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Carbonate (CO3) – Since calcium (Ca) and magnesium (Mg) carbonates are relatively insoluble, high carbonate water means that the cations associated with them are likely to be either potassium or sodium. Most of the time, they are always sodium. Upon drying in the soil, the carbonate ion will remove Mg and Ca from the clay similar to bicarbonate, and an alkali soil will develop. Carbonate content of water will normally be less than 10–15 ppm.
Bicarbonate (HCO3) - Large amounts of bicarb ions in irrigation water will, upon drying in the soil, precipitate Ca, thereby removing it completely. This then leaves sodium (Na) in place of the Ca. In this way, a Ca dominant soil becomes a known Na dominant soil by use of a high bicarbonate irrigation water. See table 2.
Calcium (Ca) - Ca is an essential plant nutrient that is typically found in soils like gypsum (calcium sulfate), limestone (calcium carbonate), and in various forms of calcium phosphates. A soil that contains appreciable quantities of Ca is easily worked and friable, and it permits water to infiltrate into the soil. Excess Mg and Ca is hazardous due to the effects of soil pH.
Magnesium (Mg) - Another essential plant nutrient is Mg. It has a similar reaction to Ca and it is generally found in large abundances in soil. A common source of Mg is dolomitic limestone.
Sulfate (SO4) - Sulfate can be found in nature and is typically found in the form of gypsum, also known as calcium sulfate. Sulfate is an essential plant nutrient and is readily available to plants.
Sodium (Na) - Na is not typically referred to as an essential nutrient for plants. All the common salts of Na are water-soluble. Na is considered the most troublesome of the major constituents in irrigation water. If the soil has a high level of Na, the soil runs together or disperses and becomes very tight. Water will not be able to easily penetrate the soil. Problems of Na in irrigation water are reflected in Table 3.
Sodium Adsorption Rate (SAR) adj - The SAR indicates the activity of the Na ions as they react with the clay. Adjusted (adj) SAR includes the added effects of the precipitation of Ca related to carbonates and bicarbonates. The potential of problems associated with SAR levels is shown in Table 4.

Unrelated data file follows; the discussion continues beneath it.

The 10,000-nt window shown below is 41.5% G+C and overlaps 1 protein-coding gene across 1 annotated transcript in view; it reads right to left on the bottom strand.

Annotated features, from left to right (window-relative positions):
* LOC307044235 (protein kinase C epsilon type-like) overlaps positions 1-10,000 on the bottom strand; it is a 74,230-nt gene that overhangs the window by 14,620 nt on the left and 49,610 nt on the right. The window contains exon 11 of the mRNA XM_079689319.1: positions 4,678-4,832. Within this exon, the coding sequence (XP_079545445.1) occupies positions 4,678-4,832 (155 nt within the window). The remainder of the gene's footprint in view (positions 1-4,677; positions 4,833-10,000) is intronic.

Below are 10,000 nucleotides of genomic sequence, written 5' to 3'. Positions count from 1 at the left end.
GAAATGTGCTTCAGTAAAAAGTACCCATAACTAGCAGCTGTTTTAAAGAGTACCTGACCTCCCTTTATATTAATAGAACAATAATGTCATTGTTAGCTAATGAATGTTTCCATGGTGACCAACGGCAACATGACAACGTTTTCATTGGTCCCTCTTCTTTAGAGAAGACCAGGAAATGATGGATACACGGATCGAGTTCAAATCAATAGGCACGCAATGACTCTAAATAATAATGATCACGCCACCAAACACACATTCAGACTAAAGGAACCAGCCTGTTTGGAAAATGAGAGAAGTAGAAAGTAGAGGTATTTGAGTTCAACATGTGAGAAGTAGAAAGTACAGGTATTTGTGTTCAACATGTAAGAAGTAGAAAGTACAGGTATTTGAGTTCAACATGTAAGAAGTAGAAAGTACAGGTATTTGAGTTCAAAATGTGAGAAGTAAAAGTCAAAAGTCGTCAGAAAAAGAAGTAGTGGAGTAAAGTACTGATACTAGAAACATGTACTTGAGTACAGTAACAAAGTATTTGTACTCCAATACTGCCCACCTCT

Learn more about irrigation water and the problems that may arise.
Different minerals and nutrients can be present in your water. Do you know which ones are there?
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Testing for Irrigation Suitability
Your water report can be divided up into two different parts, quality and nutrient availability.
The alkalinity or acidity of water is expressed with the pH. A pH reading of anything less than 7 is considered acidic and anything above 7 is considered to be alkaline. Most water ranges from 7 to 8.5 on the pH scale. Some streams of water may be acidic and read 6.5. Electrical Conductivity (EC) reflects the total amount of salt content present in water. Chemically pure water does not conduct electricity, but water that has salts dissolved in it will.
EC can detect two distinct possible water-soil conditions:
1) Salt or salinity condition. This is one of the hazards of irrigation and is the accumulation of soluble salts in the root zone when irrigated with waters with a high EC.
2) Permeability problems or poor water intake caused by a condition in which the sodium portion attached to the clay increases and the salt then tends to disperse or run together, bringing about reduced rates of water penetration. See table 1.
Is your irrigation water acidic or alkaline?